I’ve been thinking a lot about Berkeley lately. It’s where I’ve lived for the past seven years and the only home I’ve known in the Bay Area. One of the reasons I’m so excited about the new Yahoo job is that I’ll be working at least some of the time at Yahoo! Research Labs – Berkeley. I love Berkeley. Berkeley is the kind of place where a simple trip to the grocery store can leave you wondering if the people you just saw acting strangely in the produce section were engaged in some sort of deliberate performance art, or perhaps just unconsciously living their own mundane lives. In Berkeley, there might not be a difference anyway.
My love of Berkeley aside, I have to agree with what Michael Chabon wrote in the hands-down best essay on life in Berkeley, “The Mysteries of Berkeley“: this town drives me crazy. In this essay (which I just discovered this week), Chabon affectionately explores all the annoying yet energizing subtleties of life in Berkeley that make it the place that I want to live:
I’d be willing to bet that, pound for pound, Berkeley is the most enraptured city in America on a daily basis.
If that statement has the ring of boosterism, then permit me to clarify my feelings on the subject of my adopted home: this town drives me crazy. Nowhere else in America are so many people obliged to suffer more inconvenience for the common good. Nowhere else is the individual encumbered with a greater burden of shame and communal disapproval for having intruded, however innocently, on the sensibilities of another. Berkeley’s streets, though a rational 19th century grid underlies them, are a speed-busting tangle of artificial dead ends, obligatory left turns, and deliberately tortuous obstacle-course barriers known as chicanes, put in place to protect children—who are never (God forbid!) sent to play outside. Municipal ordinances intended to protect the nobility of labor in Berkeley’s attractive old industrial district steadfastly prevent new-economy businesses from taking over the aging brick-and-steel structures–leaving them empty cenotaphs to the vanished noble laborer of other days. People in the grocery store, meanwhile, have the full weight of Berkeley society behind them as they take it upon themselves to scold you for exposing your child to known allergens or imposing on her your own indisputably negative view of the universe. Passersby feel empowered—indeed, they feel duty-bound—to criticize your parking technique, your failure to sort your recycling into brown paper and white, your resource-hogging four-wheel-drive vehicle, your use of a pinch-collar to keep your dog from straining at the leash.
. . . . .
The result, perhaps inevitable, of this paralysis of good intentions, this ongoing, floating opera of public disapproval and the coming into conflict of competing visions of the path to personal bliss, is a populace inclined to kvetching and to the wearing of the default Berkeley facial expression, the suspicious frown. Bliss is, after all, so near at hand; the perfect egg, a good night’s sleep, reconciliation with one’s mother or the Palestinians, a theory to account for the surprising lack of dark matter in the universe, a radio station that does not merely parrot the lies of government flaks and corporate media outlets—such things can often feel so eminently possible here, given the intelligence and the passion of the citizens. And yet they continue to elude us. Who is responsible? Is it us? Is it you? What are you doing, there, anyway? Don’t you know the recycling truck won’t take aluminum foil?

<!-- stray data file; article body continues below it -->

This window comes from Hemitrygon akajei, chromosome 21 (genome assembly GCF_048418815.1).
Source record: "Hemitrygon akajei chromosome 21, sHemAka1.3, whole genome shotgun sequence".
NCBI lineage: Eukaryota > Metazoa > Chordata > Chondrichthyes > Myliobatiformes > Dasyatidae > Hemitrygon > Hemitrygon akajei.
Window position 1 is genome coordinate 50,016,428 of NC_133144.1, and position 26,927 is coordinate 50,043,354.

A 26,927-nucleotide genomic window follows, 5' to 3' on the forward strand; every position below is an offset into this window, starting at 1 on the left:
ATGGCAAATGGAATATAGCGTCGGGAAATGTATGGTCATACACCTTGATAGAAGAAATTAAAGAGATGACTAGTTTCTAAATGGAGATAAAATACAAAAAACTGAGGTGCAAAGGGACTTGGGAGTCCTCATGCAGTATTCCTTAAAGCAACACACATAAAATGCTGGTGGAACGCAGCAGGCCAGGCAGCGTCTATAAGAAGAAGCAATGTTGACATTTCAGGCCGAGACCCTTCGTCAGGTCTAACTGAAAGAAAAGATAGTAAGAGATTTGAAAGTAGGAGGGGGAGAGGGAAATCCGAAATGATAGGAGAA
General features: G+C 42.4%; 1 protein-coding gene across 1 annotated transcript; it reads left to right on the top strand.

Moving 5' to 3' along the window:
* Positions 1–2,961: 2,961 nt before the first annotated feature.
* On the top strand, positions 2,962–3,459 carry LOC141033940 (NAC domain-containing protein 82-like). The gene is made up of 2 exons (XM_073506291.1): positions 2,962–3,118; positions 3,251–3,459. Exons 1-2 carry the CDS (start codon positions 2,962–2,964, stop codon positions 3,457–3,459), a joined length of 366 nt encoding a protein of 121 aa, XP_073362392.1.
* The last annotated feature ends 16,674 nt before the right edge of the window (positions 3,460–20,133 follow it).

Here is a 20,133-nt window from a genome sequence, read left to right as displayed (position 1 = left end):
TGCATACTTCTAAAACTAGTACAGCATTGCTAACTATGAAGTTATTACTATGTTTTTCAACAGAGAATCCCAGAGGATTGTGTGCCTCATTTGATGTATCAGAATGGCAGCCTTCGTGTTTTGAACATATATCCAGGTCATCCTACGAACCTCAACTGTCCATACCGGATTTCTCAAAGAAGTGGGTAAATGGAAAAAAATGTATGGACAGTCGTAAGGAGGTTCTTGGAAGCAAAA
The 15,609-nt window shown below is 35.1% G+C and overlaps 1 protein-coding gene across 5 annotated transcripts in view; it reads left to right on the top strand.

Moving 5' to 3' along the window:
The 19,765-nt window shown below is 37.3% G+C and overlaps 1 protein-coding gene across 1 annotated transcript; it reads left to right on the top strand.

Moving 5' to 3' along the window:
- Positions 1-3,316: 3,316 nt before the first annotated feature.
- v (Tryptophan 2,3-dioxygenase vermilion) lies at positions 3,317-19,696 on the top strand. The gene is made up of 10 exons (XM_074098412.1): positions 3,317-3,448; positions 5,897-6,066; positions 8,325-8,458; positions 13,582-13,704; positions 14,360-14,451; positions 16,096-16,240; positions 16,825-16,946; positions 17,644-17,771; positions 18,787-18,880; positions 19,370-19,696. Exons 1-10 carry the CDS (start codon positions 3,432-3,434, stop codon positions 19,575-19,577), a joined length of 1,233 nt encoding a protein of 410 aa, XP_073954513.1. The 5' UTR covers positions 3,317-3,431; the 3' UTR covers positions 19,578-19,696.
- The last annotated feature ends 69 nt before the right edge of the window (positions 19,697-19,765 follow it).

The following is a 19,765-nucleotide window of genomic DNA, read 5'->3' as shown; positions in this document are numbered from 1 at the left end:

In Berkeley, it is possible to engage in more various and simultaneous forms of guilt than any place on earth. The citizens of Berkeley are connoisseurs of guilt, and relish their guilt in all its distinct flavors like a leisurely dinner at Chez Panisse. Keeping up with the Berkeley Joneses is about successfully displaying your guilt publicly, not what kind of car you drive (unless, of course, it is a Prius with the proper bumper stickers).
My simple consumption of a banana earlier this week very nearly turned into a paralyzing existential crisis. For anyone outside of Berkeley, eating a banana would simply be viewed as a positive step towards the “five a day” fruit and vegetable goal, a healthy treat. That’s exactly how I felt until I noticed the “Fair Trade Certified” sticker on my banana. Supporting fair trade through fruit consumption should make me feel good, but it only spurred a reflection on all the presumably unfair trade that had produced the fruit I had so carelessly enjoyed just a day earlier. I managed to push those thoughts from my mind long enough to finish the banana, but then as I was walking over to the garbage can with the peel, I stopped in my tracks as I realized that I had never gotten around to getting a proper compost bin going. I really shouldn’t throw banana peels in the garbage, so I left the peel out on the counter and put the compost bin on my weekend to-do list. Within a couple of days, a swarm of fruit flies had occupied my kitchen and I was faced with yet another Berkeley dilemma: should I zap those bastards with good old-fashoined Raid or consult with one of my many neighbors who seem to have an unusual level of expertise in environmentally-friendly ways of killing insects? I managed to pull myself out of the fetal ball I had put myself in on my (likely-produced-under-torturous-conditions) rug and mustered just enough strength to throw the banana peel in the trash can and coat those fruit flies in a layer of Raid that could have forced the surrender of the Japanese in WWII.
Sorry, Berkeley. I will try to do better next time.